Today in TCW’s Brexit Watch, Timothy Bradshaw reviews and comments on the last week of Brexit coverage.
FRIDAY’S Express caught up with Michel Barnier’s offer of an ‘ambitious’ free trade deal, covered in extreme and unprecedented demands for EU controls over UK trade and regulation that we’d reported on TCW here.
As TCW commented, it was very concerning that Boris and Michael Gove both said that if the negotiations failed, then the UK was safe with the savage ‘Withdrawal Agreement’. Alarm bells should be ringing.
On Sunday, Sherelle Jacobs of The Telegraph remarked that Barnier had morphed into snake-oil salesman mode and was selling a mess of regulation and control disguised by the name of a free trade agreement.
She said that this was a sign of EU panic and lack of strategy, that the UK has the upper hand now. We probably would, if we had the guts to play that hand!.
It wasn’t surprising to read that the public is not convinced that Boris is getting Brexit done as promised, probably because his actions are not matching his ebullient rhetoric. A poll reported in the Standard shows one in six say he has not got Brexit done, while the Express reported that confidence that he will manage it is wobbling.
The Telegraph’s Juliet Samuel was one of the first to detect wobble. In her column last week, she rightly said that if he loses his bottle now, he will pay heavily later.
Though she began the year confident of a new and better phase of Brexit and sees the EU’s latest spray of ludicrous demands as a sign of panic in a bad economic context, she detects drift and a reversion back to a kind of Tory autopilot by Boris – instead of acting for a positive Brexit and, for example, work at the Dover Calais customs facilitation.
On Monday, Michael Gove ‘confirmed’ that post-Brexit trade barriers would be imposed and on cue the Food and Drink Federation raised concerns about the lack of time to deliver the plans, adding that ‘any additional friction into the UK-EU trading relationship will inevitably have a cost for businesses, consumers and shoppers’.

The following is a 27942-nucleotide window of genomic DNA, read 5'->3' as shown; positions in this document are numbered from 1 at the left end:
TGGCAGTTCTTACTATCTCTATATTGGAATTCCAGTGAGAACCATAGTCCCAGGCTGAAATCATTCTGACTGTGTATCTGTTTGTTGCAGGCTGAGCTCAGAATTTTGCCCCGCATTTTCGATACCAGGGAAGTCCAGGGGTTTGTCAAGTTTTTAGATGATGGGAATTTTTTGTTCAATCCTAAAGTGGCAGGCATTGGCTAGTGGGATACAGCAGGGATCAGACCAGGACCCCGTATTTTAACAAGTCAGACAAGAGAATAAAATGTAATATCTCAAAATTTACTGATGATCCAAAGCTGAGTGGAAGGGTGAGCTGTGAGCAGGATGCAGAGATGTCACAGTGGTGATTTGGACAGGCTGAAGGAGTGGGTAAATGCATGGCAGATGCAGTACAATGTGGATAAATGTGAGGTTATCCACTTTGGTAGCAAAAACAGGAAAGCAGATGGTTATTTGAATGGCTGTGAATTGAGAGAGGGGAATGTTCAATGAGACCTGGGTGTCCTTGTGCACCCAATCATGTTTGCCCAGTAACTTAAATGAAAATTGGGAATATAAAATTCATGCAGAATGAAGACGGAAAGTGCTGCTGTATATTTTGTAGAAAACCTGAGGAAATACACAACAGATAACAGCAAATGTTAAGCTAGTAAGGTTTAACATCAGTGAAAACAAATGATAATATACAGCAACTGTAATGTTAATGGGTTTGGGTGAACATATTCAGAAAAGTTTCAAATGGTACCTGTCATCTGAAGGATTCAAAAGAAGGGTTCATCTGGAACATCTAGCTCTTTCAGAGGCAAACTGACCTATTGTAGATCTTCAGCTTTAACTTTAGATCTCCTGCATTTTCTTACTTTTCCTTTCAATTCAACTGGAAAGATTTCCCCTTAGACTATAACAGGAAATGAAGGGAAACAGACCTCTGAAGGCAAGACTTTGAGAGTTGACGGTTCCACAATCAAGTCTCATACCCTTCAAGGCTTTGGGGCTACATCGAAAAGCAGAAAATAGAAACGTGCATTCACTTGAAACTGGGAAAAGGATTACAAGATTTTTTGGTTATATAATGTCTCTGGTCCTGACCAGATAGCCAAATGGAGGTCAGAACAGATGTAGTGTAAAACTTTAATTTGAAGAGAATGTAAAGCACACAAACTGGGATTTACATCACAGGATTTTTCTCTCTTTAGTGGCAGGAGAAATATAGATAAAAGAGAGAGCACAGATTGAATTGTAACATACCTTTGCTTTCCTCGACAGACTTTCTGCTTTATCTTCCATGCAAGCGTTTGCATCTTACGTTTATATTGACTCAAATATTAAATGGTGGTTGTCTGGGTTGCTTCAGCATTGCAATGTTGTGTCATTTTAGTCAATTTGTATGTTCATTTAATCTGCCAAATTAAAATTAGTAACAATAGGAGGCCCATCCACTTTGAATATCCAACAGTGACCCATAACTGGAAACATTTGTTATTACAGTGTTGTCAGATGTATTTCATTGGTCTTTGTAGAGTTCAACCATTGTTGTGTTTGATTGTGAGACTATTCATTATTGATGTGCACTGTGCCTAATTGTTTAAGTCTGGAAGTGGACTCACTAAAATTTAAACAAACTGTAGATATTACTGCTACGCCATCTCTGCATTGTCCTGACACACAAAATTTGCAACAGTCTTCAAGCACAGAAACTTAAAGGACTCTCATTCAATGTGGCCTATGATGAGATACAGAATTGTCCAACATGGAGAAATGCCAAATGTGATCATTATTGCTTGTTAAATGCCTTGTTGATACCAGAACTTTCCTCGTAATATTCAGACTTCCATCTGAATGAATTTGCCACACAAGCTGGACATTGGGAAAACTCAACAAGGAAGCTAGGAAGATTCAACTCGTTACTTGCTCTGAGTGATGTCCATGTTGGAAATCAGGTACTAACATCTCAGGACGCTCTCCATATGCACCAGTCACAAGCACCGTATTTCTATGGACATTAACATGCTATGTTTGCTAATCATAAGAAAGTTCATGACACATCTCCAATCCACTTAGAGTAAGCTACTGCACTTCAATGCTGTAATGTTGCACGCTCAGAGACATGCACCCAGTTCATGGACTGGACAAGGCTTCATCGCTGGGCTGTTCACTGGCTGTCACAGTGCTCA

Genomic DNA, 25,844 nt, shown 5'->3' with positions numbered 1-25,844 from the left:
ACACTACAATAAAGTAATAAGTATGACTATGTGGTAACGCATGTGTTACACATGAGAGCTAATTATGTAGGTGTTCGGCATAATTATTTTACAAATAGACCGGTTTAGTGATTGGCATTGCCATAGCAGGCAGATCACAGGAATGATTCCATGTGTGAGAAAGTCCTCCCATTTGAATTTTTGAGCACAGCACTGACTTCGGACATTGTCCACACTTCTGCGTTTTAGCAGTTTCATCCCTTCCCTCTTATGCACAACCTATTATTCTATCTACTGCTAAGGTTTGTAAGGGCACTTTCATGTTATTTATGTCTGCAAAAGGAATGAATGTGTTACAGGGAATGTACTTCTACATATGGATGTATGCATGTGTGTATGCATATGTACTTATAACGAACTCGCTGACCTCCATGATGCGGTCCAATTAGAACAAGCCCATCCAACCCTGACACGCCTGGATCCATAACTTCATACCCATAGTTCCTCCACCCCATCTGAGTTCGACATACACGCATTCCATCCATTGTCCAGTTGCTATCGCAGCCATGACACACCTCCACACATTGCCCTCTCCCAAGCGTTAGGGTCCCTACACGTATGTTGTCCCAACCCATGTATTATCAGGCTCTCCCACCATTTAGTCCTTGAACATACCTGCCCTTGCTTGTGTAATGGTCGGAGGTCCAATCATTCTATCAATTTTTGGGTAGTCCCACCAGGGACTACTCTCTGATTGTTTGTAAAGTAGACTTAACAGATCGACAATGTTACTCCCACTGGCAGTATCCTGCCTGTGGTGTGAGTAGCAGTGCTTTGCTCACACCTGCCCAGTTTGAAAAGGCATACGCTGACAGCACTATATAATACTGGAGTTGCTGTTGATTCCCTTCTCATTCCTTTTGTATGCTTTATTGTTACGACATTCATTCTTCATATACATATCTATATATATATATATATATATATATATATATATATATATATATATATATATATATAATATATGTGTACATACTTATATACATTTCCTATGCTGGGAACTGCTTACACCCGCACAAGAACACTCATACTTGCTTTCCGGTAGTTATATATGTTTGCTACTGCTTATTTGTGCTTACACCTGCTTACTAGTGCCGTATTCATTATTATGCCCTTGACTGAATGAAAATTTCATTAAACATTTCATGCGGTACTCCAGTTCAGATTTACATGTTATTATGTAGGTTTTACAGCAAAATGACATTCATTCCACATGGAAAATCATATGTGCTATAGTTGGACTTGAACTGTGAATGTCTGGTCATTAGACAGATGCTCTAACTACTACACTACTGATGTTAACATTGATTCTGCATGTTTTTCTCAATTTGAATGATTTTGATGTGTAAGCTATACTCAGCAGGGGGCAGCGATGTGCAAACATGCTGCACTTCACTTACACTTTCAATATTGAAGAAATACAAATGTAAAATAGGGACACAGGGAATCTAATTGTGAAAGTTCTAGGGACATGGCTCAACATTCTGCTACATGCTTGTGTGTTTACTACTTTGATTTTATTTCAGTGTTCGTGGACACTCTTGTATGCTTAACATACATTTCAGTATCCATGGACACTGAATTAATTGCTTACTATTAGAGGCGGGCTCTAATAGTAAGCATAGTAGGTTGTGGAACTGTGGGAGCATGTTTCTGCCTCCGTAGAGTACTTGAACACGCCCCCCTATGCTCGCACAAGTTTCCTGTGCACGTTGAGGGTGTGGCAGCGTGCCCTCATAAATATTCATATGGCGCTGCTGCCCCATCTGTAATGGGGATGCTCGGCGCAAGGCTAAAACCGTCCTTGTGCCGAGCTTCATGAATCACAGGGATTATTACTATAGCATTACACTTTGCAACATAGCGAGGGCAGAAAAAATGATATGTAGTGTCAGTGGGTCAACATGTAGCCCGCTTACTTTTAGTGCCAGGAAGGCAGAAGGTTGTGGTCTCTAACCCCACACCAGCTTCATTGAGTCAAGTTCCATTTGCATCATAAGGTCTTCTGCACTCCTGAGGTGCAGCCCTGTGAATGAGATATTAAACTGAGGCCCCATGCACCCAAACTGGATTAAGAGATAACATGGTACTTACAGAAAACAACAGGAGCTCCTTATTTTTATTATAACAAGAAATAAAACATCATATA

Given Mr Gove’s record of inconsistency on the matter of customs barriers, it is at least questionable whether this is part of a stratagem to persuade the public to accept continuing closer alignment with the EU in order to alleviate the risk of the disruption that he appears to be threatening.
The Independent’s ‘Project Fear’ headline suggests as much. What about, too, previous confirmations by customs experts that existing techniques and processes can ensure a frictionless borders – not as a backstop for Northern Ireland, but as a durable, long-term solution? How has work been progressing on these?
All this leaves me worrying that, Whitehall is indeed anaesthetising Boris and Dominic Cummings into Brino – Brexit in name only. No one it seems is keeping Boris focused. The European Research Group appears to have disappeared into the deep freeze of Tory Party control.
It is reported that peerages are to go to two arch-Remainers, Philip Hammond and Ken Clarke, the first being the one-man roadblock to Dover customs preparations. Boris is also rewarding Gavin Barwell, who continues to help the EU by warning Boris that it will ignore his World Trade Organisation plan B.
Like Barwell a deep Remainer, Hammond can do damage from the Lords. Why is Boris taking this risk? To appease Sir Humphrey again?
The last word goes to Harry Western who, writing in Briefings for Britain, says ‘On the terms being offered, the EU deal is not worth it.’ It has to be read as widely as possible. Send it to your MP.